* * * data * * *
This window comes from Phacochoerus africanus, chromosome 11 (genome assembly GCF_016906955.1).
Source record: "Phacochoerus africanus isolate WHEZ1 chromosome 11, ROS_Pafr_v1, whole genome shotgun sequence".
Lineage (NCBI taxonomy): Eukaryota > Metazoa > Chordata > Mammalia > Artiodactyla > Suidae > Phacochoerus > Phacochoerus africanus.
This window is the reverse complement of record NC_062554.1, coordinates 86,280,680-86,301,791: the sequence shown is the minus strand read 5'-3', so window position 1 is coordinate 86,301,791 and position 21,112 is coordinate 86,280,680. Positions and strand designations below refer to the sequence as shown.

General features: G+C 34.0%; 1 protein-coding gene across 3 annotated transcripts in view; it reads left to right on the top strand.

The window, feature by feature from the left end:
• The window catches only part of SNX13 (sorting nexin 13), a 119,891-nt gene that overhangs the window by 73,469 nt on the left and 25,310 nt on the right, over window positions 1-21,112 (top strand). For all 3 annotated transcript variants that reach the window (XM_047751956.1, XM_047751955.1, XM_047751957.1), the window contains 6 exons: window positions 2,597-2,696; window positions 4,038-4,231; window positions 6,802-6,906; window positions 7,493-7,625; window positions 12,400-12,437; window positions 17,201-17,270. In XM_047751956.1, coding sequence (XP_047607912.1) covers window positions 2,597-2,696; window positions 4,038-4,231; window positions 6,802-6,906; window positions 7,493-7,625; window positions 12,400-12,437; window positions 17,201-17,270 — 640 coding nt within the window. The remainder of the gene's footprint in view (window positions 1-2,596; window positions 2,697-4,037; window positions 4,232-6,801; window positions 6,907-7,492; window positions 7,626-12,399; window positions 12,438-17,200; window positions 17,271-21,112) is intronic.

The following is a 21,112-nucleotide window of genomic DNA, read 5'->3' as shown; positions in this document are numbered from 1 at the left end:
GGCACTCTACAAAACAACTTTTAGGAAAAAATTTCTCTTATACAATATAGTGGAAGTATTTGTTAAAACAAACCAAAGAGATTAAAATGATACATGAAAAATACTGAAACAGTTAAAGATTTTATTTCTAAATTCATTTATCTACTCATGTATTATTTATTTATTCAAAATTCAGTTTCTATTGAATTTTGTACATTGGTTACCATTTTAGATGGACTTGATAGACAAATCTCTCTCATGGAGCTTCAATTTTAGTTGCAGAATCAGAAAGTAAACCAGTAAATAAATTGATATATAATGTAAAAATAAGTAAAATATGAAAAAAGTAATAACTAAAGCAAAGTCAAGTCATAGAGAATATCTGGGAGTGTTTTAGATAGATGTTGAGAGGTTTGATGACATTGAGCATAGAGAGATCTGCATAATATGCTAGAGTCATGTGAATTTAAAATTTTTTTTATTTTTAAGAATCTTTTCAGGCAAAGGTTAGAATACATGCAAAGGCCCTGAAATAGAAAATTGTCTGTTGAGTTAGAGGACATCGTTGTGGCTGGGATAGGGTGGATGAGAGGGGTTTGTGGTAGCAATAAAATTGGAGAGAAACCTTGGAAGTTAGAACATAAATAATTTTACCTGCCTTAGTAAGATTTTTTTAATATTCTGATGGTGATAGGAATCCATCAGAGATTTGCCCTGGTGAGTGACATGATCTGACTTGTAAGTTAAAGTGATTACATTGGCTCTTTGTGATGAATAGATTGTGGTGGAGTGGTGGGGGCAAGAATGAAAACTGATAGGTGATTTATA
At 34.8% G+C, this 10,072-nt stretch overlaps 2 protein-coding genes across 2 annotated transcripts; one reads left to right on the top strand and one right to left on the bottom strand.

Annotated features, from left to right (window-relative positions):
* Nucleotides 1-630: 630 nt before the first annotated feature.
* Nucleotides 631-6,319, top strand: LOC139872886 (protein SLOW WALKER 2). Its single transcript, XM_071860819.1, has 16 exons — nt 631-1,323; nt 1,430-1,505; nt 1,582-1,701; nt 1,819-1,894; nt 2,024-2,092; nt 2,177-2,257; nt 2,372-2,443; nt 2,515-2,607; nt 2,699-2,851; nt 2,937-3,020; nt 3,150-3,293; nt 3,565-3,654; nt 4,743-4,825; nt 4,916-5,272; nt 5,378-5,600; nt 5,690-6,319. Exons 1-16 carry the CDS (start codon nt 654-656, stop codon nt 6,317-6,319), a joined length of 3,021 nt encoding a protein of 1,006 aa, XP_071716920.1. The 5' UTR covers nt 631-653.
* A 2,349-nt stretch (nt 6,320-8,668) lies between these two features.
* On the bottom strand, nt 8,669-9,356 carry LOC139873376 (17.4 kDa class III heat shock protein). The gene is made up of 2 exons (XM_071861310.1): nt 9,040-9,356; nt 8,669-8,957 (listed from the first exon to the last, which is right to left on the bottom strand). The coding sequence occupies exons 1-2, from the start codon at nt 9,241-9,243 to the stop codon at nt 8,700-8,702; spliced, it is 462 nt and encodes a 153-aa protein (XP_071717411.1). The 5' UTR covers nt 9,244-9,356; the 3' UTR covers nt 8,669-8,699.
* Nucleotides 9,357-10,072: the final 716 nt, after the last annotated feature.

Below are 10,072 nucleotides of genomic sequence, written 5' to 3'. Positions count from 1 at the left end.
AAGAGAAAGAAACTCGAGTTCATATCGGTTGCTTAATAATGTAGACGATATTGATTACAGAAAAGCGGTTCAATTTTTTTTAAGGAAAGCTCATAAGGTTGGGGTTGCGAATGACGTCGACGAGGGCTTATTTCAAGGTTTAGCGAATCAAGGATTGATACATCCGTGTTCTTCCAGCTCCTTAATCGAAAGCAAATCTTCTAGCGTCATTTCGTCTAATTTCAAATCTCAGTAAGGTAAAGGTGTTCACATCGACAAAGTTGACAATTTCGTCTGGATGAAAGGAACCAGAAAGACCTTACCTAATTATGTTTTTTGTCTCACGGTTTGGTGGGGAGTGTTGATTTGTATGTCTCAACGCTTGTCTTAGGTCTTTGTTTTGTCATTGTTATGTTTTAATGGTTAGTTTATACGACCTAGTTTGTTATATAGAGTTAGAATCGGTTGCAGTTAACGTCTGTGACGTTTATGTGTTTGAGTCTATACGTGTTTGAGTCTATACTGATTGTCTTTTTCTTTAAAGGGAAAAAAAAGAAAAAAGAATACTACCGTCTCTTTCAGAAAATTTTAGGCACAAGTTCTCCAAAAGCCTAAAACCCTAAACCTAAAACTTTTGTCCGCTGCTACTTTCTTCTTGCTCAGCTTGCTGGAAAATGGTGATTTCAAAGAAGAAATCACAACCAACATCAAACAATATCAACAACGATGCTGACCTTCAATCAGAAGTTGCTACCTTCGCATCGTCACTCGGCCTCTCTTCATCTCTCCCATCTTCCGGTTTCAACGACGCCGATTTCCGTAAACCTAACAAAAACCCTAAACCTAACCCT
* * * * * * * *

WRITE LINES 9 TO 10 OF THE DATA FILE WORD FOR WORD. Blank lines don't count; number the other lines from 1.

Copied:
GGCACTCTACAAAACAACTTTTAGGAAAAAATTTCTCTTATACAATATAGTGGAAGTATTTGTTAAAACAAACCAAAGAGATTAAAATGATACATGAAAAATACTGAAACAGTTAAAGATTTTATTTCTAAATTCATTTATCTACTCATGTATTATTTATTTATTCAAAATTCAGTTTCTATTGAATTTTGTACATTGGTTACCATTTTAGATGGACTTGATAGACAAATCTCTCTCATGGAGCTTCAATTTTAGTTGCAGAATCAGAAAGTAAACCAGTAAATAAATTGATATATAATGTAAAAATAAGTAAAATATGAAAAAAGTAATAACTAAAGCAAAGTCAAGTCATAGAGAATATCTGGGAGTGTTTTAGATAGATGTTGAGAGGTTTGATGACATTGAGCATAGAGAGATCTGCATAATATGCTAGAGTCATGTGAATTTAAAATTTTTTTTATTTTTAAGAATCTTTTCAGGCAAAGGTTAGAATACATGCAAAGGCCCTGAAATAGAAAATTGTCTGTTGAGTTAGAGGACATCGTTGTGGCTGGGATAGGGTGGATGAGAGGGGTTTGTGGTAGCAATAAAATTGGAGAGAAACCTTGGAAGTTAGAACATAAATAATTTTACCTGCCTTAGTAAGATTTTTTTAATATTCTGATGGTGATAGGAATCCATCAGAGATTTGCCCTGGTGAGTGACATGATCTGACTTGTAAGTTAAAGTGATTACATTGGCTCTTTGTGATGAATAGATTGTGGTGGAGTGGTGGGGGCAAGAATGAAAACTGATAGGTGATTTATA
At 34.8% G+C, this 10,072-nt stretch overlaps 2 protein-coding genes across 2 annotated transcripts; one reads left to right on the top strand and one right to left on the bottom strand.